The sawhorse was a theme Wegner was fond of using in both his table- and chair production. But it must also have been a concept quite native to him, since it is so readily associated with woodworking. Among his sawhorse furniture, CH29, simply called the Sawhorse Chair, turned out to have the greatest impact and achieved the status of a classic.
Ref: Hans J. Wegner. A Nordic Design Icon from Tønder. Edited by Anne Blond.
Wegner had designed the dining room chair, CH23, in 1950 for Carl Hansen & Son, along with its matching easy chair, CH28. The Sawhorse Easychair, too, made up half of a dining and easychair duo. This easy chair version of the Sawhorse, designed in 1951, was given product number CH28 and went into production the same year. The dining room chair was also designed in 1951, but only went into production the following year, after a thorough testing procedure. As part of a photo portrait series from December 1951 in the newspaper, Politiken, there is a picture of the Wegner’s housemaid sitting in the Sawhorse Chair. The text reads: ‘By the time Hans J. Wegner sends a chair out into the world, he has tested it thoroughly and for a long time.’ This is a clear example of the fact that Wegner’s chairs were not just supposed to function well on paper, but also in practice. Both variants of the Sawhorse Chair were produced with a bare plywood seat as well as an upholstered one. The Sawhorse Chair bore a strong likeness to – and was a clear forerunner of – both the Folding Chair and the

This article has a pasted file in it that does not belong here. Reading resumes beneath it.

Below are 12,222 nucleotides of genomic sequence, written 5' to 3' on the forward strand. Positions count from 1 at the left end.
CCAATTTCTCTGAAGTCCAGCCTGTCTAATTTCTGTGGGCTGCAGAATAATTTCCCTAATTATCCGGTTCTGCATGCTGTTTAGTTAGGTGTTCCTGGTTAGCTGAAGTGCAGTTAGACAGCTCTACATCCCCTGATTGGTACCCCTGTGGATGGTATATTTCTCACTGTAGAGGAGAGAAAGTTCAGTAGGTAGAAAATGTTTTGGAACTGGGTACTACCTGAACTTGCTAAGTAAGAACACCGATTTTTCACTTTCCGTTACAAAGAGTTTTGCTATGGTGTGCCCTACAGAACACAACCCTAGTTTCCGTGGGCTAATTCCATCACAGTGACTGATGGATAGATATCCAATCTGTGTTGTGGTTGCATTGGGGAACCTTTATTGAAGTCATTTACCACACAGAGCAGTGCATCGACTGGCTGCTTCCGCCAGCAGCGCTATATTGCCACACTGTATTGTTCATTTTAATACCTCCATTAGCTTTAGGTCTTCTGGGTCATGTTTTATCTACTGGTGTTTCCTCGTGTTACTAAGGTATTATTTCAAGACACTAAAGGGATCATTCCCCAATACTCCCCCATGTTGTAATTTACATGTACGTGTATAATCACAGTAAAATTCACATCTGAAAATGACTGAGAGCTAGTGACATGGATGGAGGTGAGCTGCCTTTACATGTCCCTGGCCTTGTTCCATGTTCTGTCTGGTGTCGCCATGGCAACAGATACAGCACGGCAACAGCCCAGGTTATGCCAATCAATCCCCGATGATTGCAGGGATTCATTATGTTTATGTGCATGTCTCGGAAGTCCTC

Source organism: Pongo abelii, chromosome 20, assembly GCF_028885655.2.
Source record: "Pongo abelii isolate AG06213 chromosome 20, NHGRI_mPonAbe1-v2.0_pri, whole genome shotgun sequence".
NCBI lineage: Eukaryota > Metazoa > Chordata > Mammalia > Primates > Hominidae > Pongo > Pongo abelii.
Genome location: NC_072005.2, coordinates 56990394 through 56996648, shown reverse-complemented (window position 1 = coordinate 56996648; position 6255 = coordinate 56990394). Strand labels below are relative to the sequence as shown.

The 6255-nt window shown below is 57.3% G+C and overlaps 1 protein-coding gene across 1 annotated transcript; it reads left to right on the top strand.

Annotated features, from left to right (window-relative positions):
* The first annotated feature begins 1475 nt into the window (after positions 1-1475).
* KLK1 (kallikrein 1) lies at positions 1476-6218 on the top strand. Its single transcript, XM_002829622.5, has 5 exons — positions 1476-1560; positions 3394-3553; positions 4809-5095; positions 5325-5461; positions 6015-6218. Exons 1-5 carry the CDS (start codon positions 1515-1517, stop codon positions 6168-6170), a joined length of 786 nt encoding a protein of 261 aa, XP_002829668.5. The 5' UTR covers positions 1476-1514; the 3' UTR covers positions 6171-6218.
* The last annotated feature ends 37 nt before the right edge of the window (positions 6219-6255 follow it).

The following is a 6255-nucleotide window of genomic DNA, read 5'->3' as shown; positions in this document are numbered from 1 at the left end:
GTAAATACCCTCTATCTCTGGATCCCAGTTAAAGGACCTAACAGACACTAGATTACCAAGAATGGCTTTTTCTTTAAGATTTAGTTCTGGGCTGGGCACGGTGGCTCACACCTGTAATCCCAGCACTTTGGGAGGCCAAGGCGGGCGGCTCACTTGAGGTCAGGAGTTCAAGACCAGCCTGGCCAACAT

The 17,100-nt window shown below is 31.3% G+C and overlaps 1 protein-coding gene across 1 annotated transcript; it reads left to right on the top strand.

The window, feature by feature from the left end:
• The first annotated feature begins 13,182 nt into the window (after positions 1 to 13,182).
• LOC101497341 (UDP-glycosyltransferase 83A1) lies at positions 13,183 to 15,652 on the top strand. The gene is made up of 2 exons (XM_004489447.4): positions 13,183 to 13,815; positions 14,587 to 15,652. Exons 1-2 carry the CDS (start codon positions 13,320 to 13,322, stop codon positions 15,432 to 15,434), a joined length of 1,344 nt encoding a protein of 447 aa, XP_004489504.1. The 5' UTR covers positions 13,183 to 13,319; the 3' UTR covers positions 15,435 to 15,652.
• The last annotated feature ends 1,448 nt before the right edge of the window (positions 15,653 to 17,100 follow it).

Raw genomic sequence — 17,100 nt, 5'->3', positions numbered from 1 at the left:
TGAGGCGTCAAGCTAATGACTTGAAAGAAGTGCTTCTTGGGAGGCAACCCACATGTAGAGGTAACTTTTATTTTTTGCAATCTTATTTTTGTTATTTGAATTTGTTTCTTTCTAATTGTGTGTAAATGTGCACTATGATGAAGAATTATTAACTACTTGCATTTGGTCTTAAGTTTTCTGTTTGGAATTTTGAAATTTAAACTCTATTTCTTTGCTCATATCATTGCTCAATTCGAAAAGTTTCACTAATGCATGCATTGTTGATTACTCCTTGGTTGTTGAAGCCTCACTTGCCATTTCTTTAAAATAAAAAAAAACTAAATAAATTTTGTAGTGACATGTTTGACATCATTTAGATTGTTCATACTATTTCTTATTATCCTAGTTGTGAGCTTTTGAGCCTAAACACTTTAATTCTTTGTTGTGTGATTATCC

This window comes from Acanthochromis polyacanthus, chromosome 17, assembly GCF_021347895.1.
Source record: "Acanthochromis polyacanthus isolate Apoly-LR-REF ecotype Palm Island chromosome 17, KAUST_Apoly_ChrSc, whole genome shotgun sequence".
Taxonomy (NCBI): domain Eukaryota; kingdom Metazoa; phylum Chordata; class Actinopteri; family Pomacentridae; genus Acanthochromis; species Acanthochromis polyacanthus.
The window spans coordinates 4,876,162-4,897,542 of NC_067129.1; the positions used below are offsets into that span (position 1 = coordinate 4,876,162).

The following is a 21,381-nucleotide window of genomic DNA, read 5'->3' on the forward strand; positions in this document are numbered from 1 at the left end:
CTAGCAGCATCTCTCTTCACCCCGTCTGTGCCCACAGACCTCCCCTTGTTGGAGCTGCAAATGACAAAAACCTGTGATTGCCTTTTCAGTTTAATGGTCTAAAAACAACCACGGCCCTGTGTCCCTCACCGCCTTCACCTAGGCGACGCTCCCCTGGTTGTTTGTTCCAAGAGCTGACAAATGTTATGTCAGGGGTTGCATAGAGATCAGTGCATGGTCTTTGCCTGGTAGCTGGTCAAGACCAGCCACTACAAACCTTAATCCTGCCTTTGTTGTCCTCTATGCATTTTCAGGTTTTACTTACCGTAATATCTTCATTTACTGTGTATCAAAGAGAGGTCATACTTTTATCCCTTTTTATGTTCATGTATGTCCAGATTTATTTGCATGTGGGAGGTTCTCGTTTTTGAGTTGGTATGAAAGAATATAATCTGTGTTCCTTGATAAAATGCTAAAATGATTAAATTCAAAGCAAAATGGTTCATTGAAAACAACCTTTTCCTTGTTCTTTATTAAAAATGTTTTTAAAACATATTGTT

fixed version of Politiken’s canteen chair that Wegner designed in the 1980s with a seat that came in a variety of colours.
When it was introduced, the press praised the chair with words like ‘triumph’ and ‘the admirably designed, light dining room chair’. In addition to the qualities mentioned in the press, it pleased Wegner how comfortable the chair was, plus the fact that it was light enough to be handled easily by a housewife. A fascinating aspect of the Sawhorse chairs is the simplicity of their design with very few components: front and rear legs, two seat supports, seat and a back, nor stretchers or side rails. Instead the construction is held in place stabilised by the seat that appears to hover elegantly over the two supports where the crossbars and legs meet. A point where the dimensions are particularly weighty.
The front legs taper toward both top and bottom, while the rear legs, which are really only half supporting legs, taper only downward since they need their thickness for strengthening the point where they join the front legs. In other words, Wegner made a point of reducing the amount of wood and chair parts while maintaining great sitting comfort. The Sawhorse Chair was not designed for the Cabinetmaker Guild exhibitions, but for Carl Hansen & Son. This meant Wegner had to model the chair in a way that suited a production procedure to a greater degree than he otherwise would have. Thus the simple lines and reduction of the number of components served as an optimal design solution for this modern piece of furniture.